Statue fever has come to the Big Apple. This time, however, the focus is not on tearing down or rewriting the past, but on “equal time” or — as New York’s first lady, Chirlane McCray, put it — correcting the “‘glaring’ imbalance in the city’s streets and parks.” McCray, who will be remembered by future generations of New Yorkers for her inability to account for the $850 million her husband, Bill de Blasio, entrusted to her for a mental health project, is quoted by the New York Times as having said:
We pledged to do better by the leaders, achievers and artists who have not gotten their due in the histories written by men.
So who will become future targets for the city’s legions of pigeons? Billie Holiday, Elizabeth Jennings Graham, Helen Rodríguez Trías, and Katherine Walker. Except for Holiday, a noted jazz singer, who indeed?
Graham, the Times writers inform us, was something of an early Rosa Parks, who in 1854 boarded a New York streetcar without noticing the sign refusing service to black people. Rodríguez Trías was a pediatrician who worked with sexually abused children and those susceptible to AIDS, and Katherine Walker was a lighthouse keeper (as opposed to a light housekeeper) at the turn of the twentieth century.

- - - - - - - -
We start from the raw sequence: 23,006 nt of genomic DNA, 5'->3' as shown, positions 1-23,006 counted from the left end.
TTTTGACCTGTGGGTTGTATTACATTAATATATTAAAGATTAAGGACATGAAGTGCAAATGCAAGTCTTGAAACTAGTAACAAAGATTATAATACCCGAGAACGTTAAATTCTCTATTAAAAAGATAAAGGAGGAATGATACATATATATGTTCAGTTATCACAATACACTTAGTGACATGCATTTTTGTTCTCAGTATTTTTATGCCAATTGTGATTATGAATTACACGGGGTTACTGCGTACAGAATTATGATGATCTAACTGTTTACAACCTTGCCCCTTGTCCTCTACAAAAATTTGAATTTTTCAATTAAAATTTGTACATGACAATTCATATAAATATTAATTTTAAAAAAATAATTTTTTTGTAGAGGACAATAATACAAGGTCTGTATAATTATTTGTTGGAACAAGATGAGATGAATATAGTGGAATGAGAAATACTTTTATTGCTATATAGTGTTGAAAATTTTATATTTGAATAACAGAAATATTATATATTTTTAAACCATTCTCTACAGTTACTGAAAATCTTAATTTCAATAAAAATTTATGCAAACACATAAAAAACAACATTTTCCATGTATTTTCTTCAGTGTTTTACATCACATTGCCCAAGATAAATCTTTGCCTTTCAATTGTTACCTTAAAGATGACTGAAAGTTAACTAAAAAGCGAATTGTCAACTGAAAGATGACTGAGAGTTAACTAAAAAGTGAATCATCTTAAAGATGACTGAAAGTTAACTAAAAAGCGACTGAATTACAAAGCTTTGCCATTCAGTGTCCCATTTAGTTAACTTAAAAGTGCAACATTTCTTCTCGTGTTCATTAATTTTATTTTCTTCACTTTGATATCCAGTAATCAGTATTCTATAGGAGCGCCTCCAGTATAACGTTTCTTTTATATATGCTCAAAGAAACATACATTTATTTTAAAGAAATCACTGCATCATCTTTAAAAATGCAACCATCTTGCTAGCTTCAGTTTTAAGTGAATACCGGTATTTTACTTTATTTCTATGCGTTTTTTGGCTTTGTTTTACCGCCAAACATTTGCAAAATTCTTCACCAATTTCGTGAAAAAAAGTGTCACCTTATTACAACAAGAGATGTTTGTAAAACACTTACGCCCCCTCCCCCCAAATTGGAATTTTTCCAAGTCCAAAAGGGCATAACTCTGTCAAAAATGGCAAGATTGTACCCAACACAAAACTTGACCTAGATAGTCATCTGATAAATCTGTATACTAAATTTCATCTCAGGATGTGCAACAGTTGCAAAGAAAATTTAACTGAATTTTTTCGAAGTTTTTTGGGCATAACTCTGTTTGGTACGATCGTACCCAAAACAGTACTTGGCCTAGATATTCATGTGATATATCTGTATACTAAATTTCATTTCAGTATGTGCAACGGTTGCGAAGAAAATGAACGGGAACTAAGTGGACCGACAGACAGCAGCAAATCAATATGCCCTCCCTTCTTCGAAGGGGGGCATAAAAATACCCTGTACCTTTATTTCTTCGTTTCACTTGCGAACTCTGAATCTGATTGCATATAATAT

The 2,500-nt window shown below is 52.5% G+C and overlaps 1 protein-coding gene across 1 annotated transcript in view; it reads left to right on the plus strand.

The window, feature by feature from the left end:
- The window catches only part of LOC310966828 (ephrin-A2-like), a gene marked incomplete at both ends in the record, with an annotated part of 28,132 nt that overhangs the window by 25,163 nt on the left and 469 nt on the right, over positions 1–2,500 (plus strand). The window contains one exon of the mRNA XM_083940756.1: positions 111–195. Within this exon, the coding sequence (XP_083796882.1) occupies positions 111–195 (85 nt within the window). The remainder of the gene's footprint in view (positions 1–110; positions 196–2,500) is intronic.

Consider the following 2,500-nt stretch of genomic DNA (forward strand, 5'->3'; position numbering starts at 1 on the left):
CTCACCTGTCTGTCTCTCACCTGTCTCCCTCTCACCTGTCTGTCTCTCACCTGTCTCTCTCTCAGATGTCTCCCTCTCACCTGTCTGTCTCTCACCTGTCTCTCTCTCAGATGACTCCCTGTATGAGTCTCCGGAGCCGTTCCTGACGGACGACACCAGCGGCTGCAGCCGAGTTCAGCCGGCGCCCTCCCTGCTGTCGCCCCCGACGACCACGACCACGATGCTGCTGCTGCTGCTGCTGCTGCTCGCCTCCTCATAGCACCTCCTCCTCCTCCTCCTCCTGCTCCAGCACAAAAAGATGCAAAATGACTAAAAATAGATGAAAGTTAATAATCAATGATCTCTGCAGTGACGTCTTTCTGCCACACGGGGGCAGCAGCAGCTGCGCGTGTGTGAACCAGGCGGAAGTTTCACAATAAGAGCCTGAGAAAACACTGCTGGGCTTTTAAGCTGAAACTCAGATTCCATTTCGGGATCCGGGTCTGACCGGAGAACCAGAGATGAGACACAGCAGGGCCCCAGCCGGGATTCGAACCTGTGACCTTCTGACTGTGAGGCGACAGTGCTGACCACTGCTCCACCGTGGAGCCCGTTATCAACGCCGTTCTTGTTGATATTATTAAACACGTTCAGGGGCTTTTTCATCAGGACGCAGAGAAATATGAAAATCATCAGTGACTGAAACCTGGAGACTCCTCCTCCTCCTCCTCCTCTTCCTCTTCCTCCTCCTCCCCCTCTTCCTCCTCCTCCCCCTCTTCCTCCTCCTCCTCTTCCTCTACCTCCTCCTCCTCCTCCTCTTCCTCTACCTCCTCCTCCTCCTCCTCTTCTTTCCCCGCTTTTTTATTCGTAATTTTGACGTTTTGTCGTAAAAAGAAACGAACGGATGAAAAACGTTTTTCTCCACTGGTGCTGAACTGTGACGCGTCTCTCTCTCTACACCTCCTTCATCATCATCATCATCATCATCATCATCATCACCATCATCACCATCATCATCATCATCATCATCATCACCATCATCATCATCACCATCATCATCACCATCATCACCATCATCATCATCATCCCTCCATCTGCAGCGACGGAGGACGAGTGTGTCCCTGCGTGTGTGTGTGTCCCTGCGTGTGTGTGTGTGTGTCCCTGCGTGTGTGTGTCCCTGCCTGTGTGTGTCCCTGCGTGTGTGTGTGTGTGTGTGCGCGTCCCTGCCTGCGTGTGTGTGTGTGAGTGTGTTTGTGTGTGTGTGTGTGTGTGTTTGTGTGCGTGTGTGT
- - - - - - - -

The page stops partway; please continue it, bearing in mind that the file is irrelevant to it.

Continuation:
As has been noted in connection with Black History Month, when you have to go digging around in “Famous First Facts” for people to honor, you’re pushing the envelope.
But the best is yet to come. Yesterday, McCray was out speechifying again, this time in front of the Stonewall Inn, a gay bar in Greenwich Village that Barack Obama designated a national monument, where she announced that two more women who “lived their truth” would be memorialized in bronze. The two, Marsha P. Johnson and Sylvia Rivera, were gay rights activists who made their living — wait for it — as drag queens.
And there you have it. A city with a shortage of statues recognizing women will celebrate the lives of two who were equipped with male plumbing.
No wonder we can’t have nice things.